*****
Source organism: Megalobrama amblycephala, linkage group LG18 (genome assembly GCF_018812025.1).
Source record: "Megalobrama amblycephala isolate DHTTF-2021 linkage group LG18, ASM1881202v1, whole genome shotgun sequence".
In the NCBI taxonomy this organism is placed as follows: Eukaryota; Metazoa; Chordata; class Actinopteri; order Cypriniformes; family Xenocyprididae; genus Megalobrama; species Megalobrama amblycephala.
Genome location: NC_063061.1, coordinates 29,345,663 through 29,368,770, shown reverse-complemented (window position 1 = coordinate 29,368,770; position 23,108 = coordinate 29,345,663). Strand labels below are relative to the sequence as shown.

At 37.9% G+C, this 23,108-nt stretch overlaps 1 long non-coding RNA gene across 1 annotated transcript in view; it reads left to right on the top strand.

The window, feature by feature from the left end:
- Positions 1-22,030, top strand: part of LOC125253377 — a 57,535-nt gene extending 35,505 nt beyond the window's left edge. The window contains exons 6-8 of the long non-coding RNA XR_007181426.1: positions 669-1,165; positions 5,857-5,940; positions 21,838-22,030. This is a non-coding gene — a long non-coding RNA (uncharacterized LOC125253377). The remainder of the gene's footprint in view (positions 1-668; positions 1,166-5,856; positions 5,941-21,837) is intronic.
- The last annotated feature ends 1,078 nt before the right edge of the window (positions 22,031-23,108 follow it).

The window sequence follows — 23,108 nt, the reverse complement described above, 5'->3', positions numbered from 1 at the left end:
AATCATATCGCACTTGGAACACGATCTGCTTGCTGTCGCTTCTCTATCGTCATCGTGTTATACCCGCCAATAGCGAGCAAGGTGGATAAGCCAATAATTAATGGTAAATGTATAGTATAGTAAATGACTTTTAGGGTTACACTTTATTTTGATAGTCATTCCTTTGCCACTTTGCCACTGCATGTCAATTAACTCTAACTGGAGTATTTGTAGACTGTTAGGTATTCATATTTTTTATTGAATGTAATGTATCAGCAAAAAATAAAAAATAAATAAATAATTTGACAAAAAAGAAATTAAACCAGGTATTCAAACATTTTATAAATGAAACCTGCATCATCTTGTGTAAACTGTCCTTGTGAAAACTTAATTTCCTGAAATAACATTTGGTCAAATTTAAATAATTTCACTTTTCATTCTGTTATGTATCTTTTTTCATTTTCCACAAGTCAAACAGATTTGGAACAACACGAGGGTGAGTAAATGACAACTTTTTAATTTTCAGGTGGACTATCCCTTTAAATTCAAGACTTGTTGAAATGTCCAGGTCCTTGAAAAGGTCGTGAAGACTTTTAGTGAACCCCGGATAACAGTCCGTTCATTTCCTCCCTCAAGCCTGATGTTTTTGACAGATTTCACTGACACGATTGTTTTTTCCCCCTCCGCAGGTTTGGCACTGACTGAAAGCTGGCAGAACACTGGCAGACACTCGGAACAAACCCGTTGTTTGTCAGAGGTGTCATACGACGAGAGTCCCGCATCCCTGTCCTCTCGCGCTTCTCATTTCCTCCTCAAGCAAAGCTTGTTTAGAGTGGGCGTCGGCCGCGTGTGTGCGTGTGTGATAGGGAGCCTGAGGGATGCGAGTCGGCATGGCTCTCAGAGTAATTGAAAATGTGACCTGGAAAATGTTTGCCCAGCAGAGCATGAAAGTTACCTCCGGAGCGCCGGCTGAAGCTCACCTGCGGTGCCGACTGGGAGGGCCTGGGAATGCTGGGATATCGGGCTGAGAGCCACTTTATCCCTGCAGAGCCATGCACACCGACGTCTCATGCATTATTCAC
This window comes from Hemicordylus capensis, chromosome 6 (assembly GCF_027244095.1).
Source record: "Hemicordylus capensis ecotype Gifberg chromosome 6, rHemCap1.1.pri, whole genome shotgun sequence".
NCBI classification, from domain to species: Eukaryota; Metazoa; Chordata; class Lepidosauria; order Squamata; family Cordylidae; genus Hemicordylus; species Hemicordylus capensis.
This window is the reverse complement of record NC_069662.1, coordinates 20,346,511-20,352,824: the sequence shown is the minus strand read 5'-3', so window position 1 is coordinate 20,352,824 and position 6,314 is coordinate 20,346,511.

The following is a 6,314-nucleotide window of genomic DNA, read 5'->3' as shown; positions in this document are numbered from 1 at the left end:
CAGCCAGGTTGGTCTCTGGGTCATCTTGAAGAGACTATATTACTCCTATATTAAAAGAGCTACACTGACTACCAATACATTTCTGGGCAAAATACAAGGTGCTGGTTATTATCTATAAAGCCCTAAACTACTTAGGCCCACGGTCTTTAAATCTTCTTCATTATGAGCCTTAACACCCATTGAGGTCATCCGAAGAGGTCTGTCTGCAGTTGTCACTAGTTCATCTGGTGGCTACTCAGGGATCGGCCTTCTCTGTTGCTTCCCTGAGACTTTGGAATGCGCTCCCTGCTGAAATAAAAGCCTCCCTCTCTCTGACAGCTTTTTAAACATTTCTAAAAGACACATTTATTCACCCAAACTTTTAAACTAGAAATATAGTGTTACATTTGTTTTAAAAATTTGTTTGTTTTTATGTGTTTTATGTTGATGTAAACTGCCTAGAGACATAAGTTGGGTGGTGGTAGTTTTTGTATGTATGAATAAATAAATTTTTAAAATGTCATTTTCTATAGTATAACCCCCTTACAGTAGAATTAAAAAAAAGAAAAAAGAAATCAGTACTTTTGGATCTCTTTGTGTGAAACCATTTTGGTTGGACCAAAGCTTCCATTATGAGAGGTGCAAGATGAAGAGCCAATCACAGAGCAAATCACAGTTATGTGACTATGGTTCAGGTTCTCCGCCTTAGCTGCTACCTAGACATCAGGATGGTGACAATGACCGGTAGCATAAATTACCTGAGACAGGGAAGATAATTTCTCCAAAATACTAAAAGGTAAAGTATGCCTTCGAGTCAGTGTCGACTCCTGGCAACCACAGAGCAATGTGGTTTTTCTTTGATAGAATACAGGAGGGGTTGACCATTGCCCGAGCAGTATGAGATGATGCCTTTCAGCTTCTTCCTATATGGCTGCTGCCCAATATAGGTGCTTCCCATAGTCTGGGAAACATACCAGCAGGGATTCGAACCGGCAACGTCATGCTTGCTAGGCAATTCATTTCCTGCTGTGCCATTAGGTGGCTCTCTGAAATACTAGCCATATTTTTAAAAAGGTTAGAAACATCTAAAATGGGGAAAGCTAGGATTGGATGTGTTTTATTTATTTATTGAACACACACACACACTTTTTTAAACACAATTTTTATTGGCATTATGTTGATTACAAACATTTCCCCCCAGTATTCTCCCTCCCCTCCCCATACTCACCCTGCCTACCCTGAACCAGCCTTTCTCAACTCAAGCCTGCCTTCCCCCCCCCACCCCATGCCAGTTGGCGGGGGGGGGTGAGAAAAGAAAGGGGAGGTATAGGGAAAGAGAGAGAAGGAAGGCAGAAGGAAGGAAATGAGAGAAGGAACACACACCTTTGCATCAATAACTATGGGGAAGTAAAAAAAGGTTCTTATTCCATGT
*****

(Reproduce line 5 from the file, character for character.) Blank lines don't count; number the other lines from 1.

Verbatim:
At 37.9% G+C, this 23,108-nt stretch overlaps 1 long non-coding RNA gene across 1 annotated transcript in view; it reads left to right on the top strand.